By means of these periodical meetings, the results of research in any one country are given a universal application and significance. The Congress is now endeavouring to adopt uniform systems of mapping, nomenclature, rock and mineral classification, and a more perfect paleontological correlation. At the meeting in Mexico in 1906 a geological map, admittedly imperfect, of North America was exhibited, and made a great impression. A similar map of Europe is now almost complete, and it is proposed to issue a geological map of the world. There are very great differences between a geological and a geographical map. For example, in a geological map each rock


formation is given a distinctive color, so that the distribution and contact of contiguous formations is readily seen, as well as the correlation of separated areas in various parts of the continent. The magnitude of such an undertaking as a world map is readily understood.

Another matter of great international importance is the preparation, for each meeting, of a special monograph on some particular resource. At the Swedish meeting "The World's Iron Resources” formed the subject of a complete review and estimation. For the Canadian meeting "The World's Coal Supply" was the topic, and a monograph has been prepared which will be of inestimable value to all peoples, since coal is the common benefactor of humanity. It is significant of the broad and beneficial character of geological research, that the subject for the next meeting in Belgium is “The Agricultural Resources of the World." The development of more intensive agriculture in Canada, Australia, South Africa, South America, Russia and elsewhere during the last decade, warrants a complete compilation of these resources, and there is an obvious difference between the treatment of any subject by a group of scientists interested in their research, and that of any group of men undertaking the same task for remuneration.

When it was learned that the invitation of the Dominion Government had been accepted, and that the Congress would meet in Canada, the task of entertaining the scientists was appreciated by very few. Excursions have become a special feature of the meetings. These excursions serve to illustrate the topics discussed; and afford opportunity to study the features of geological interest peculiar to the country, and to visit the geological occurrences about which most has been written. Considering the enormous territory to be covered, and the few Canadian scientists to undertake the making of complete arrangements, the preparation of guide-books, and the personal leadership of excursions, the undertaking was no light one.

The response of the mining men of Canada was splendid, but there is no doubt that the chief credit must go to the Geological Survey of Canada with its director R. W. Brock, and to the Bureau of Mines of Ontario with its chief, Dr. W. G. Miller. Without the direction of these two gentlemen, and the co-operation of their staffs, the Congress would have been a failure.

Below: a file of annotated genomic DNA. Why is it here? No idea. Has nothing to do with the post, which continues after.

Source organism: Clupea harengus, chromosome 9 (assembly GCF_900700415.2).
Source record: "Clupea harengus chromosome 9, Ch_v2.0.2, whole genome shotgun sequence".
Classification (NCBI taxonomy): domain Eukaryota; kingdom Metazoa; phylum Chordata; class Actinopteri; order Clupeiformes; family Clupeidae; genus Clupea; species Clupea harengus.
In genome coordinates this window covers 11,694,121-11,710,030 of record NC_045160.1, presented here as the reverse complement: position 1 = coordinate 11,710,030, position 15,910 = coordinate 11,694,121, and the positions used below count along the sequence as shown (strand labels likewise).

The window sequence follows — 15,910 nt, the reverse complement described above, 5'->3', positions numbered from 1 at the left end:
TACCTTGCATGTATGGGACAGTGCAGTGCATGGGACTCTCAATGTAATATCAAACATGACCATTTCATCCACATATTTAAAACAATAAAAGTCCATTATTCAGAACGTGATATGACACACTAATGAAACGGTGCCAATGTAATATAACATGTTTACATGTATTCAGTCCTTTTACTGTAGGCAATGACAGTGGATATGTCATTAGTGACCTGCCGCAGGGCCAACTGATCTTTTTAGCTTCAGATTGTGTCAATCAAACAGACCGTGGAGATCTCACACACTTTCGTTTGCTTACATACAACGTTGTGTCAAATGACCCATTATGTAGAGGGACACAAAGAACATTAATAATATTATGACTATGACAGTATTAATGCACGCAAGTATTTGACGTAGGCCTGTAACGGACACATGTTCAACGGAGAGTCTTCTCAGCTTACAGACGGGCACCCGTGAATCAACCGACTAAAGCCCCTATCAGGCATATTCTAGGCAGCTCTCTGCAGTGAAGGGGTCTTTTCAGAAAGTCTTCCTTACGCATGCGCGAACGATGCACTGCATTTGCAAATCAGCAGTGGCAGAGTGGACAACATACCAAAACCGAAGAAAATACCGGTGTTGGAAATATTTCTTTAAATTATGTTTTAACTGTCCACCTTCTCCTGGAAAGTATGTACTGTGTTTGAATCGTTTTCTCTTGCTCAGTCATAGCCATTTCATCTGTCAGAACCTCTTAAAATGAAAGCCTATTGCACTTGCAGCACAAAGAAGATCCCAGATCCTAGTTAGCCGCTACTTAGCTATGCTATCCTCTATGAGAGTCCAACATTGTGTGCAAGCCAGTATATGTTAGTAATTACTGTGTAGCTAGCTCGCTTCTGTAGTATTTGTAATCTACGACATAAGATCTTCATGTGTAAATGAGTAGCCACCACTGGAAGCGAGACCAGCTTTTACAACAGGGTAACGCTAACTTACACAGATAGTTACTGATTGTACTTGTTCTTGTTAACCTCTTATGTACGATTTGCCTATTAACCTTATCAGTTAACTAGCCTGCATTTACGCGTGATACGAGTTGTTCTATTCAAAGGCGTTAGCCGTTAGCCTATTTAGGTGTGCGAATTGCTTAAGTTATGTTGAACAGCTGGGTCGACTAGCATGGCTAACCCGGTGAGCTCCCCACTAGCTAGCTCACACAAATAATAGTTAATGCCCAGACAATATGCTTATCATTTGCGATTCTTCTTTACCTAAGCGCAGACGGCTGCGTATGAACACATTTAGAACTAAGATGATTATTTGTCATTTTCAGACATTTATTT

[ocr errors]

The Geological Survey and the various provincial Bureaus of Mines have been of great public service to Canada. Their labours have recently been so directed along economic lines, that they have aided mining and industrial development to a marked degree. These departments have, however, justified their existence in quite another way. Most of the material for the excursion guide-books, including the maps, was taken from publications of these various surveys. There is no doubt that the excellent work done by these surveys, and the wide publicity their reports have given to Canada in geological circles throughout the world, did much to bring the Congress to this country.

The excursions seemed to show Canada to the visitors in a way that has never been attempted before. One series was arranged to take place before the meetings, and covered Eastern Ontario, Quebec, Nova Scotia and New Brunswick. Another series after the meetings, which were held in Toronto, covered Northern Ontario, the North-Western Provinces, British Columbia, and the Yukon. All were conducted by Canadian geologists familiar with the district under examination. Annotated time-tables and local maps were prepared for each excursion, and a guide-book in more detail. Each member was provided with a button bearing his name and number, so that by reference to a printed list of members, his residence and connections could be readily obtained.

For the information of readers of Queen's Quarterly, the synopsis of the three days' excursion in the vicinity of Kingston is given. This will serve to show the variety and amount of geology that could be seen in a single day, and will recall to many Queen's graduates, experiences of their undergraduate days.

MONDAY, AUGUST 4TH. Leave Hotel Frontenac by automobile 7.30 a.m. to visit the Frontenac lead and zinc mines at Perth Road; walk to the Foxton Phosphate mines; 2 p.m. walk to Sydenham Mica mines; 4 p.m. leave by launches for Sydenham, and take automobiles to Barite vein at Counter's Corners; 5.30 return by automobile to Kingston.

Leave by special C.P.R. train 7.30 a.m. for Verona. Drive

« AnkstesnisTęsti »